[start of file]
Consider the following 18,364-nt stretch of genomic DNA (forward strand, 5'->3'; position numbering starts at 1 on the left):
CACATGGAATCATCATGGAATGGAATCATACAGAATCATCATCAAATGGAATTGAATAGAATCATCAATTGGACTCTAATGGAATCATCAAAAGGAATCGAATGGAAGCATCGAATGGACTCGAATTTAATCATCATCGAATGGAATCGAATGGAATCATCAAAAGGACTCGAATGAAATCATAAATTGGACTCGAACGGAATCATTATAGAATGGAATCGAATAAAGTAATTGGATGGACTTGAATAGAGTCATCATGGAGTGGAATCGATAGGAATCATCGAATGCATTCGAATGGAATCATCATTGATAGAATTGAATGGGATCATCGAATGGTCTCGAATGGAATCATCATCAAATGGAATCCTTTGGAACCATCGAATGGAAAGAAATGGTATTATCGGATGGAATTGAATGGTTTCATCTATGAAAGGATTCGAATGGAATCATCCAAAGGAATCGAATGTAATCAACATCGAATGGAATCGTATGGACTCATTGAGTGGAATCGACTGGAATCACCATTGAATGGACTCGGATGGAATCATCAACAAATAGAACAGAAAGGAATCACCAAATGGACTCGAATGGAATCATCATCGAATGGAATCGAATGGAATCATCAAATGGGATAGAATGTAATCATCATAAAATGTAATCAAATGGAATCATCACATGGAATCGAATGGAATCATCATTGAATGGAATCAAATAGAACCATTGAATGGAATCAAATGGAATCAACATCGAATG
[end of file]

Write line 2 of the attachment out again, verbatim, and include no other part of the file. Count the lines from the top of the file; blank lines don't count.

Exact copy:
CACATGGAATCATCATGGAATGGAATCATACAGAATCATCATCAAATGGAATTGAATAGAATCATCAATTGGACTCTAATGGAATCATCAAAAGGAATCGAATGGAAGCATCGAATGGACTCGAATTTAATCATCATCGAATGGAATCGAATGGAATCATCAAAAGGACTCGAATGAAATCATAAATTGGACTCGAACGGAATCATTATAGAATGGAATCGAATAAAGTAATTGGATGGACTTGAATAGAGTCATCATGGAGTGGAATCGATAGGAATCATCGAATGCATTCGAATGGAATCATCATTGATAGAATTGAATGGGATCATCGAATGGTCTCGAATGGAATCATCATCAAATGGAATCCTTTGGAACCATCGAATGGAAAGAAATGGTATTATCGGATGGAATTGAATGGTTTCATCTATGAAAGGATTCGAATGGAATCATCCAAAGGAATCGAATGTAATCAACATCGAATGGAATCGTATGGACTCATTGAGTGGAATCGACTGGAATCACCATTGAATGGACTCGGATGGAATCATCAACAAATAGAACAGAAAGGAATCACCAAATGGACTCGAATGGAATCATCATCGAATGGAATCGAATGGAATCATCAAATGGGATAGAATGTAATCATCATAAAATGTAATCAAATGGAATCATCACATGGAATCGAATGGAATCATCATTGAATGGAATCAAATAGAACCATTGAATGGAATCAAATGGAATCAACATCGAATG